Six months ago I got a Fitbit. It’s been life-changing for me (I respond to the stats!). Over 6 months I’ve lost 5kg – it may not seem like much but the only change I’ve made is checking that I meet my daily 10000 steps and ’30 active minutes’ quota each day. That’s it. And I’ve stuck to it. So yeah, 5kg in 6 months isn’t huge but it feels huge compared to all of my previous weight loss efforts because half a year on, I’m still committed.
For my money, you could do worse than hook onto this Kiwi’s approach. Using her health professional background (pharmacy) she’s rethought weight loss and health and launched this way to eat and live. Can’t go wrong in my book: http://www.ditchthecarbs.com/2015/01/01/new-year-new-you/
I totally agree! I really believe in small, incremental changes. These are the ones I have been able to sustain and build on over time – it’s worked for me. A great way to start is by keeping a diary of whatever it is you want to change for a week – e.g. if you want to lose weight, write down every single thing you eat for one week – and look at where you can make small, simple, but clear changes. It could be eating dessert after dinner, sneaking chocolate at 3 pm every day, not eating breakfast then pigging out on cake at morning tea… Then choose only one thing you know you know you can change and all you have to focus on for the next two weeks is breaking that habit. Swap the habit for something else if you have to (like a cup of tea or a piece of fruit). Once you’ve conquered it then you can move onto the next… over time you’ll find you’re creating a healthier life rather than forcing a grand diet or ‘lifestyle change’ on yourself that you just can’t maintain… Anyhow that’s my thoughts and what has worked for me in the past so I really like your idea and I believe you can do it!! Best of luck and I hope 2015 brings you lots of joy and contentment!
I think you’ve got absolutely the right approach! I remember reading somewhere that it is much better to add in what you do need than focus on cutting back on what you don’t – so eating more vegies, drinking more water, continuing the exercise will build back the nutrients and energy you need and you are much more likely to be healthier (and may lose weight too – but that’s a bonus). Good luck!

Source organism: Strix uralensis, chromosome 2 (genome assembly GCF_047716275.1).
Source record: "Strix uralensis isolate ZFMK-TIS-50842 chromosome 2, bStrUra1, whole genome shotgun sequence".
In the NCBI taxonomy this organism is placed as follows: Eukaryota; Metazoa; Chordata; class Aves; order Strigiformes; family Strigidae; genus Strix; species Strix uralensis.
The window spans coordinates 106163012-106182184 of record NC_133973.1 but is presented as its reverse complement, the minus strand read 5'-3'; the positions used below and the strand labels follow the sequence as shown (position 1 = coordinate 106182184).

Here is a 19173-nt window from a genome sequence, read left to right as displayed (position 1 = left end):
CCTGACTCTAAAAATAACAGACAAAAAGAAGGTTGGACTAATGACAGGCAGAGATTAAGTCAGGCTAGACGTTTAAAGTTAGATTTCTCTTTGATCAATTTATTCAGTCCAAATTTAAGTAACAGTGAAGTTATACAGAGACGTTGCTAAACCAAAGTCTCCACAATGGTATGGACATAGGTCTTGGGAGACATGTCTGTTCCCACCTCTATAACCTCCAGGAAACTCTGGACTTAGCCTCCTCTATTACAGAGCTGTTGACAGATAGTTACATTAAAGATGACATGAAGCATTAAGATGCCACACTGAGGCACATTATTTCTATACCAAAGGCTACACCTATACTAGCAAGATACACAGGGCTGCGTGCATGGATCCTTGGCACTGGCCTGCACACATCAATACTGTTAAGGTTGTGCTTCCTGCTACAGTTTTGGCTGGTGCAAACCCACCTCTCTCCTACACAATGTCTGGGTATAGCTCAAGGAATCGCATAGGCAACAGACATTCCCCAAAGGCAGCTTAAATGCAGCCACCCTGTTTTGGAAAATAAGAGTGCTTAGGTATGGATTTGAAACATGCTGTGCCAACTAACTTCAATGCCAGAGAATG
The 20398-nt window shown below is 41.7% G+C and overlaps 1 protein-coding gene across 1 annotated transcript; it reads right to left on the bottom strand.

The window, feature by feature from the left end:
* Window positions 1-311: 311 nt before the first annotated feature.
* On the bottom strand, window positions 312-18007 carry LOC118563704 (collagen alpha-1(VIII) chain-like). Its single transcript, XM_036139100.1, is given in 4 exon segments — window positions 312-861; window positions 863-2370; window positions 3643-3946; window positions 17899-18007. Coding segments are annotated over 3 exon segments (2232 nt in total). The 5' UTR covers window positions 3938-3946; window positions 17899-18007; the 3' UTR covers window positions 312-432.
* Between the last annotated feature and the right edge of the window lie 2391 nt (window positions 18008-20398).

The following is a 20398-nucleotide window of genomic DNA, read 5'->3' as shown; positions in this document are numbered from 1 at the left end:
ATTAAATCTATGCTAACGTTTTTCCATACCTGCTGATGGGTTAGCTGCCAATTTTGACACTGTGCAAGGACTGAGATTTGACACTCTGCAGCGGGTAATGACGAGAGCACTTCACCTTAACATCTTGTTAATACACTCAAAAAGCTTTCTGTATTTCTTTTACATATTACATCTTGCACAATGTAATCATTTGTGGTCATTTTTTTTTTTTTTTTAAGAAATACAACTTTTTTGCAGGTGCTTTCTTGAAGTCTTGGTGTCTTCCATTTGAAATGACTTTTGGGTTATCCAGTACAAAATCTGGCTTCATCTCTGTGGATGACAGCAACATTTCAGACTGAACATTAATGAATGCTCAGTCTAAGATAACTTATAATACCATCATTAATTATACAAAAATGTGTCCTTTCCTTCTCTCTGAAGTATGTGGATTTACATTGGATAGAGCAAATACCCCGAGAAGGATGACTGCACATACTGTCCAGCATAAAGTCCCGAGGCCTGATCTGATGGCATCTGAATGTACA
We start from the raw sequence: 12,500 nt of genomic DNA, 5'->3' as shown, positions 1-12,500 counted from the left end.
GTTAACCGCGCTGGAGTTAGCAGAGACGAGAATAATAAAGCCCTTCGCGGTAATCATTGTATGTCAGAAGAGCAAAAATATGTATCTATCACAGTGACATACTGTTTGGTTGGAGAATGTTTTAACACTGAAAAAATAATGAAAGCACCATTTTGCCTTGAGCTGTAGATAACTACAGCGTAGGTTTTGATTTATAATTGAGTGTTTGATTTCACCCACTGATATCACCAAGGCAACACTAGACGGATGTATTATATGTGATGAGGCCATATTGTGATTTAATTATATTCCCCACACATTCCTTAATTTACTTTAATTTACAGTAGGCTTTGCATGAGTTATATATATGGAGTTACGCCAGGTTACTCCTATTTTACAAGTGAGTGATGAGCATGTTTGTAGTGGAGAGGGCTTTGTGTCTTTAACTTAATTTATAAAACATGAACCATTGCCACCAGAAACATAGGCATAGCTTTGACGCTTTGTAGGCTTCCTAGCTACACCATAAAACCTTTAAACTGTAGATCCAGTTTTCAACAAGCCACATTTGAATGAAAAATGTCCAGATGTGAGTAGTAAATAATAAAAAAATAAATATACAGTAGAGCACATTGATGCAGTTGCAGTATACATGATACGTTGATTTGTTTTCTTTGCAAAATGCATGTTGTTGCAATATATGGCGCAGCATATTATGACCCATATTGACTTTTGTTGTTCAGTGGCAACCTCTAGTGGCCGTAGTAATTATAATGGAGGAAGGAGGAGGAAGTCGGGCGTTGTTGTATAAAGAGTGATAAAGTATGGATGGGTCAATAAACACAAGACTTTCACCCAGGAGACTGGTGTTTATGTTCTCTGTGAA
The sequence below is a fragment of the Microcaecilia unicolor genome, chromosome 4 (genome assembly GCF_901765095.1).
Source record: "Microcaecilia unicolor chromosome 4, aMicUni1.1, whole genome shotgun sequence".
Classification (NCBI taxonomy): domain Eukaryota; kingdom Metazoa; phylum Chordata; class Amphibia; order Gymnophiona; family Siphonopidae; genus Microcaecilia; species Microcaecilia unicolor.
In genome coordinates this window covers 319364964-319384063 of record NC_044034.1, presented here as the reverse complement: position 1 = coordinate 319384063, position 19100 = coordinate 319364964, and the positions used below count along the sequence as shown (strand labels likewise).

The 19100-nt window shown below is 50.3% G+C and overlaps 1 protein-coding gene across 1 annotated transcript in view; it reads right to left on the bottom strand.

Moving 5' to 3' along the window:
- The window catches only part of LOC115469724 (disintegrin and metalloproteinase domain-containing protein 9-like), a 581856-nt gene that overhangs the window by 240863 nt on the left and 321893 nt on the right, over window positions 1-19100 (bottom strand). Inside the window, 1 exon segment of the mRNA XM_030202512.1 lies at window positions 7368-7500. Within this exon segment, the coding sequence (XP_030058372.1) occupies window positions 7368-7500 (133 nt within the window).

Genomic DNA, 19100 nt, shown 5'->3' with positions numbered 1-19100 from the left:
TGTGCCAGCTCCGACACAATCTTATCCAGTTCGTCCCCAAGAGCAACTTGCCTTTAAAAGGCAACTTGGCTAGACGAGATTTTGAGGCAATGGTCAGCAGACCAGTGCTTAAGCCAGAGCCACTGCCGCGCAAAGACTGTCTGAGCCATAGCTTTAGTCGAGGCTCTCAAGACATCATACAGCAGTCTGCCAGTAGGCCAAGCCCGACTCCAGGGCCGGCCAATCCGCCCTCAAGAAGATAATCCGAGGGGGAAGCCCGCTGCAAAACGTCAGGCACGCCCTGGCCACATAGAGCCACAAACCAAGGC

I think that getting the mental health bit right is vital – say this as a comfort eater, and, if I am very honest, a comfort drinker which probably is worst calorie wise than my food intake.
In 2014 I worked more than I had for many years, and even in an office for the first time in 18 years. Great work and really enjoyable but my health has been the thing to suffer so 2015’s motto is less work, better eating and more focus on family and the totally cluttered house.
Here’s to a good start to 2015 healthwise, mental and physical.
I feel exhausted just reading that! I can’t bring myself to put all that effort into failing anymore. My resolution is to eat what when I’m hungry and stop when I’m full. That’s it.
Reading that last paragraph was like turning on the lights for me. Bloody brilliant, my friend.
(PS: we need to start up our walk club again for 2015 very soon x)
What a brilliant post. One which I think everyone needs to read at this time of year!! The cycle of dieting and the marketing that goes with it each year (get the bikini body, burn that winter fat etc) is hard to swallow, as are the myriad of options out there.
I was on the diet cycle for years, but my weight just skyrocketed more and more. Eventually I did make changes – and they most definitely began in the mind, being kind to myself. They’ve also involved a gym membership, personal trainer and eating healthy food. No other programs, books, recipe plans, apps, watches, special headphones, magazines etc. I think just changing one small habit at a time makes for the foundations that you can then slowly add to more and more as you go.
I’m now a pretty healthy eating/gym going/bike riding/yoga enthusiast but I am 1 year and 9 mths down the track from when I started (with 42kg of weight loss and 18-20kg to go). When I started out, I just aimed to get more sleep, eat the right food, and see the PT three times a week – and that was absolutely enough to start with. Good luck with your new approach to habit changing – 5kg every three months is terrific.